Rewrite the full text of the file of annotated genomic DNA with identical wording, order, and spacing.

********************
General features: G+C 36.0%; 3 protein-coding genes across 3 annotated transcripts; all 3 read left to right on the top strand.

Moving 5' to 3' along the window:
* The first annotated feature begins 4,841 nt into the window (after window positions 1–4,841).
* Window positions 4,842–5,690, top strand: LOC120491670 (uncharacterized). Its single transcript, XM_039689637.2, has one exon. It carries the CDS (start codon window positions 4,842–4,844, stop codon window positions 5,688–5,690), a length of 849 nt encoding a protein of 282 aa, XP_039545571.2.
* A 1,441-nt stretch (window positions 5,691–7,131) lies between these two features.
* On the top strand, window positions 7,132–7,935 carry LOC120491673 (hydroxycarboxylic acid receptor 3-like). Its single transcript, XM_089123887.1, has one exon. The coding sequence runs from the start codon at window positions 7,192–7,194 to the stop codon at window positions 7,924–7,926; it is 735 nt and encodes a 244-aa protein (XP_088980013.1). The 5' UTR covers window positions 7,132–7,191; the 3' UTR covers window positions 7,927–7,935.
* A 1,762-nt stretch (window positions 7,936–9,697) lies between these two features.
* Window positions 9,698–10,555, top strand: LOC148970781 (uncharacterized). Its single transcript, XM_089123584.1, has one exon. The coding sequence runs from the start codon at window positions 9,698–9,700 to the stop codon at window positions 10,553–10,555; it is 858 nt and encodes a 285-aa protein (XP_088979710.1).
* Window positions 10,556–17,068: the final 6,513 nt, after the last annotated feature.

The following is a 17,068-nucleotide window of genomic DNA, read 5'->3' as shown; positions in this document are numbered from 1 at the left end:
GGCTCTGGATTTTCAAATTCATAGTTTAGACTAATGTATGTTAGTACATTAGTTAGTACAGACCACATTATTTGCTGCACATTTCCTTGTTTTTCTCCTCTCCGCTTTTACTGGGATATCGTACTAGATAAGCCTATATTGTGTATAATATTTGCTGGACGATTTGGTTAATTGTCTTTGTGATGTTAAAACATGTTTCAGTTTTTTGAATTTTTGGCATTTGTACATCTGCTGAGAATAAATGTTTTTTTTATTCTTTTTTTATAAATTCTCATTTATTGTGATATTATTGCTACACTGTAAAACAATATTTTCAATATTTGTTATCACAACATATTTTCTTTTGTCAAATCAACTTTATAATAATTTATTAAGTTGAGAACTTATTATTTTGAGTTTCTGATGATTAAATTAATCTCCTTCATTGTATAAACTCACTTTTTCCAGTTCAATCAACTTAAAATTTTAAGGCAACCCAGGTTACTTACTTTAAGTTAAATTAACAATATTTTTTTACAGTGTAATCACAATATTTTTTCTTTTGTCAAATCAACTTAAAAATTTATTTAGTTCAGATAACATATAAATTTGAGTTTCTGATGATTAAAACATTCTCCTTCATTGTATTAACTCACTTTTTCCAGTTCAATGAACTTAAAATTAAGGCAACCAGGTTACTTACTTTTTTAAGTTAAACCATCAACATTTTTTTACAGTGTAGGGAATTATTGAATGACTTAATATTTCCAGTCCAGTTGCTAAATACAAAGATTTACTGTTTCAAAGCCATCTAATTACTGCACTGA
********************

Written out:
General features: G+C 36.0%; 3 protein-coding genes across 3 annotated transcripts; all 3 read left to right on the top strand.

Moving 5' to 3' along the window:
* The first annotated feature begins 4,841 nt into the window (after window positions 1–4,841).
* Window positions 4,842–5,690, top strand: LOC120491670 (uncharacterized). Its single transcript, XM_039689637.2, has one exon. It carries the CDS (start codon window positions 4,842–4,844, stop codon window positions 5,688–5,690), a length of 849 nt encoding a protein of 282 aa, XP_039545571.2.
* A 1,441-nt stretch (window positions 5,691–7,131) lies between these two features.
* On the top strand, window positions 7,132–7,935 carry LOC120491673 (hydroxycarboxylic acid receptor 3-like). Its single transcript, XM_089123887.1, has one exon. The coding sequence runs from the start codon at window positions 7,192–7,194 to the stop codon at window positions 7,924–7,926; it is 735 nt and encodes a 244-aa protein (XP_088980013.1). The 5' UTR covers window positions 7,132–7,191; the 3' UTR covers window positions 7,927–7,935.
* A 1,762-nt stretch (window positions 7,936–9,697) lies between these two features.
* Window positions 9,698–10,555, top strand: LOC148970781 (uncharacterized). Its single transcript, XM_089123584.1, has one exon. The coding sequence runs from the start codon at window positions 9,698–9,700 to the stop codon at window positions 10,553–10,555; it is 858 nt and encodes a 285-aa protein (XP_088979710.1).
* Window positions 10,556–17,068: the final 6,513 nt, after the last annotated feature.

The following is a 17,068-nucleotide window of genomic DNA, read 5'->3' as shown; positions in this document are numbered from 1 at the left end:
GGCTCTGGATTTTCAAATTCATAGTTTAGACTAATGTATGTTAGTACATTAGTTAGTACAGACCACATTATTTGCTGCACATTTCCTTGTTTTTCTCCTCTCCGCTTTTACTGGGATATCGTACTAGATAAGCCTATATTGTGTATAATATTTGCTGGACGATTTGGTTAATTGTCTTTGTGATGTTAAAACATGTTTCAGTTTTTTGAATTTTTGGCATTTGTACATCTGCTGAGAATAAATGTTTTTTTTATTCTTTTTTTATAAATTCTCATTTATTGTGATATTATTGCTACACTGTAAAACAATATTTTCAATATTTGTTATCACAACATATTTTCTTTTGTCAAATCAACTTTATAATAATTTATTAAGTTGAGAACTTATTATTTTGAGTTTCTGATGATTAAATTAATCTCCTTCATTGTATAAACTCACTTTTTCCAGTTCAATCAACTTAAAATTTTAAGGCAACCCAGGTTACTTACTTTAAGTTAAATTAACAATATTTTTTTACAGTGTAATCACAATATTTTTTCTTTTGTCAAATCAACTTAAAAATTTATTTAGTTCAGATAACATATAAATTTGAGTTTCTGATGATTAAAACATTCTCCTTCATTGTATTAACTCACTTTTTCCAGTTCAATGAACTTAAAATTAAGGCAACCAGGTTACTTACTTTTTTAAGTTAAACCATCAACATTTTTTTACAGTGTAGGGAATTATTGAATGACTTAATATTTCCAGTCCAGTTGCTAAATACAAAGATTTACTGTTTCAAAGCCATCTAATTACTGCACTGA